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February 19, 2005

Take 6 attuned to 'most incredible instrument'

Tallahassee Democrat (FL):

The heavenly harmonies of a cappella singing group Take 6 seem to lock into place like musical puzzle pieces. It sounds as if the sextet's members have a mind meld that allows them to blend voices effortlessly. That mind meld exists, but it's bolstered by tight, impeccable arrangements, according to Take 6 founder Claude McKnight III. "It's all very scripted," McKnight said in a phone interview. "I'd dare say it's so well-scripted that it appears seamless, which is exactly what you want. We make sure our arrangements are very planned out. In case we take a left turn in concert, we have a road map to follow."

Take 6's tuneful trail leads to Ruby Diamond Auditorium on Saturday for a concert presented by Seven Days of Opening Nights. McKnight, the older brother of popular R&B performer Brian McKnight, said the program will feature a mix of new material and hits from the group's two-decade, award-studded career.

Take 6 started as a quartet called The Gentlemen's Estate at Oakwood College in Huntsville, Ala. Mc¬Knight, who grew up in Buffalo, N.Y., and moved with his family to Orlando when he was a sophomore in high school, never thought it would blossom into a career. "I started the group as a hobby," he said. "I was a music major, but I was also an incredibly shy person, and I never thought I'd be up on stage performing for an audience."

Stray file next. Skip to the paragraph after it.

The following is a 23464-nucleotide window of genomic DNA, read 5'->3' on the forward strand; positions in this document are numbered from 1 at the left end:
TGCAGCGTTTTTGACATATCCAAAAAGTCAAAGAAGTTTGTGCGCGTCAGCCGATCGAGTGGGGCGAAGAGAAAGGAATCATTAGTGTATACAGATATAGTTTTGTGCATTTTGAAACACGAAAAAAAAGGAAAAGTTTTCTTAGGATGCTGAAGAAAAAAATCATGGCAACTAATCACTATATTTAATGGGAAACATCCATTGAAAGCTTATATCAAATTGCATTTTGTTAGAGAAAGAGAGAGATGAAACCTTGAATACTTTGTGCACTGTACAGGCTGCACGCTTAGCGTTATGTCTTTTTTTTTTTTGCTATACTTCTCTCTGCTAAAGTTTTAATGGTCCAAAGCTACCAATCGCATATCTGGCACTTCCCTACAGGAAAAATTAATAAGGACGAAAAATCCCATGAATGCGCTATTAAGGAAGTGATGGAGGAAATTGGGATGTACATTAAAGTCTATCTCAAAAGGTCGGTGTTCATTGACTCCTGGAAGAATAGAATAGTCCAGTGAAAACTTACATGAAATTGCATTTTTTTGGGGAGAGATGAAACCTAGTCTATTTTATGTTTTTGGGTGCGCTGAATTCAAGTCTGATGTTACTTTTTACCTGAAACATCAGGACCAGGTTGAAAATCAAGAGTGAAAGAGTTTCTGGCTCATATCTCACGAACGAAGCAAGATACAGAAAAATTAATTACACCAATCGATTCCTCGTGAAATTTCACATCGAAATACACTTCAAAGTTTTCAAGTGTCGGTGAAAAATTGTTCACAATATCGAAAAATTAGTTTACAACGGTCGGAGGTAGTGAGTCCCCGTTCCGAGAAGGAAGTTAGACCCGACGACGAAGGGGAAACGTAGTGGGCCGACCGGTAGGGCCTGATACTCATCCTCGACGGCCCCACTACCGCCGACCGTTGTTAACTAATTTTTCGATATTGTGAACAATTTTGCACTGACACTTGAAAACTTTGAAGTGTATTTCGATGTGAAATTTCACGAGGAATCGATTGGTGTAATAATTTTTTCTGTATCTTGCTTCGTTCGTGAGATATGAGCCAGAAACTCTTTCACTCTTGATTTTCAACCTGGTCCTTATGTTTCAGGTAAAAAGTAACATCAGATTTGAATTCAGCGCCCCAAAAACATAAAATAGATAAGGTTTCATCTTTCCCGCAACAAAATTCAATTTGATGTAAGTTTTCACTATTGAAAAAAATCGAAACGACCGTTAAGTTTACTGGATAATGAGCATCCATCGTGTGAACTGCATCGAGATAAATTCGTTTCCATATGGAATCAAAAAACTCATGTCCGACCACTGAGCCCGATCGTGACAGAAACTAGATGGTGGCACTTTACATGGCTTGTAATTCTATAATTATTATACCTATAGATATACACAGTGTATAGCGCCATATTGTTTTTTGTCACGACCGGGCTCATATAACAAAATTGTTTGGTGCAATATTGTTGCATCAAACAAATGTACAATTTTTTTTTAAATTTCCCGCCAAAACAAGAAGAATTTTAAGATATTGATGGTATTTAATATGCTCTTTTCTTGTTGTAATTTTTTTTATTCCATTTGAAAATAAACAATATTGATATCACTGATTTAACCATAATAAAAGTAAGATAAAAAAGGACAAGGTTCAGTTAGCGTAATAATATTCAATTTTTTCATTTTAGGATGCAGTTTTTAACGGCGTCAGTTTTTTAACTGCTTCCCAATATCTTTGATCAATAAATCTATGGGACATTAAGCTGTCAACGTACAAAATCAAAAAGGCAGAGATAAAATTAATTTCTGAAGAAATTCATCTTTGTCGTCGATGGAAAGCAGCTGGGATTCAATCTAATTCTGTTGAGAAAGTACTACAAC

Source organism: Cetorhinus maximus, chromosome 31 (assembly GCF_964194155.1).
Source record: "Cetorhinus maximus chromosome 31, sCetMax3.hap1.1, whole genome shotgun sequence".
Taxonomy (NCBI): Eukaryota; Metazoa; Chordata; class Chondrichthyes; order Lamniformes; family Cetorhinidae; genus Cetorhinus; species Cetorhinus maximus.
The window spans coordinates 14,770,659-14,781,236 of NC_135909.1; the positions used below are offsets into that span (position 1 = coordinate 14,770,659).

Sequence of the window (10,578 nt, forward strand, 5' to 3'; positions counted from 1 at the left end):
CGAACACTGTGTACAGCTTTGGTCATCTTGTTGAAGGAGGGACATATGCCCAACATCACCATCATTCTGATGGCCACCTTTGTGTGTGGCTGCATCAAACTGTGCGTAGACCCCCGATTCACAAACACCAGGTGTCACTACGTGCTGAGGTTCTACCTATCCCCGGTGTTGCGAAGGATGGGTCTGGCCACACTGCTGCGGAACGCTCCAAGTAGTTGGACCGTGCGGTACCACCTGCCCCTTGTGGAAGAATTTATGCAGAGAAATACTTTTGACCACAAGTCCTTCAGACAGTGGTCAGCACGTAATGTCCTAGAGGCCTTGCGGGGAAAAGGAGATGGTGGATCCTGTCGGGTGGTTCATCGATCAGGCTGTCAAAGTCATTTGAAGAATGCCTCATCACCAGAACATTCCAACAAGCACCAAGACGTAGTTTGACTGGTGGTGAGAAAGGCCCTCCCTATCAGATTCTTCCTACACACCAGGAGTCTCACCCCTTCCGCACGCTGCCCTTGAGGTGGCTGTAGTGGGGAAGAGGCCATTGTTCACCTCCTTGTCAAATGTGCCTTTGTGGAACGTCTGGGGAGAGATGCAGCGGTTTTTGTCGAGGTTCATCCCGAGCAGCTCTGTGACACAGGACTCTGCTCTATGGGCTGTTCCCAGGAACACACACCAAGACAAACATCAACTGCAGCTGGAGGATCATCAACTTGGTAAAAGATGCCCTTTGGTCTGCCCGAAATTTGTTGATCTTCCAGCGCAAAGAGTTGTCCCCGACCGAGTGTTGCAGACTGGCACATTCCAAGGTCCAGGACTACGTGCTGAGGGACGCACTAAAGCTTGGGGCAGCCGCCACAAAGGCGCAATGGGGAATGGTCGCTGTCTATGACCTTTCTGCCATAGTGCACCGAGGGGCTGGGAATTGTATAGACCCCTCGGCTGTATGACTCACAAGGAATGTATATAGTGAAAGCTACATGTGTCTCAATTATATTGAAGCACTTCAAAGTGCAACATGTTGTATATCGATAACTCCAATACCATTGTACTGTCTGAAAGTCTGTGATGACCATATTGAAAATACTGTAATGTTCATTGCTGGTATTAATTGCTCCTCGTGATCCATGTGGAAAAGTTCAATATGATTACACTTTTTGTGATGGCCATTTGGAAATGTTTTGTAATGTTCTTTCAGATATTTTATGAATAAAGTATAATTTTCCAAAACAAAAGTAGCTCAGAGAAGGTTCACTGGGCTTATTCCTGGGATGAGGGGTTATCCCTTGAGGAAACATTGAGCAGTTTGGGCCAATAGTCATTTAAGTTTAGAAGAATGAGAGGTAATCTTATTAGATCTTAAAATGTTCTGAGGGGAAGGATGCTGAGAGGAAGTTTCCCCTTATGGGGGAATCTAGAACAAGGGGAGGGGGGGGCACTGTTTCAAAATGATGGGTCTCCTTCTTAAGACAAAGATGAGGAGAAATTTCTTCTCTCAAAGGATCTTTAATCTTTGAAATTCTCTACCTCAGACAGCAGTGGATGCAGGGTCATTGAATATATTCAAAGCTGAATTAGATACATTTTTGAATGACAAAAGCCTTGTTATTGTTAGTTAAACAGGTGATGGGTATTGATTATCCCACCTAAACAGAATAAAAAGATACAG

Music was a family affair for McKnight. "There was a lot of music in our house when I was a kid," he said. "From the time I was walking I can remember being at choir rehearsal with my mom. My ear was trained at an early age." The trained ear is essential in a cappella singing, McKnight said. "When the ears are trained, the voices will follow," McKnight said.

The group's uplifting sound has earned it seven Grammy Awards, as well as a shelf full of other honors, and prompted noted producer Quincy Jones to proclaim Take 6 "the greatest vocal ensemble on the planet." Its appeal has spread worldwide, and the group just recently returned from a tour of Japan. "We've gone there every year since 1989," McKnight said. "We have rabid fans in Japan. It seems like Japanese culture is very hungry for Western music, particularly black American music and gospel."

Take 6's mix of gospel, jazz and pop exploits the universal allure of unaccompanied singing. "Even with all the technology we have - and I'm a big fan of technology - the human voice is still the most incredible instrument there is," McKnight said. "That's the draw of Take 6, in a sense, because we're a very avant garde, very showy kind of a cappella group, but on one level everyone can identify with what we do because we all have voices."

Posted by acapnews at February 19, 2005 12:16 AM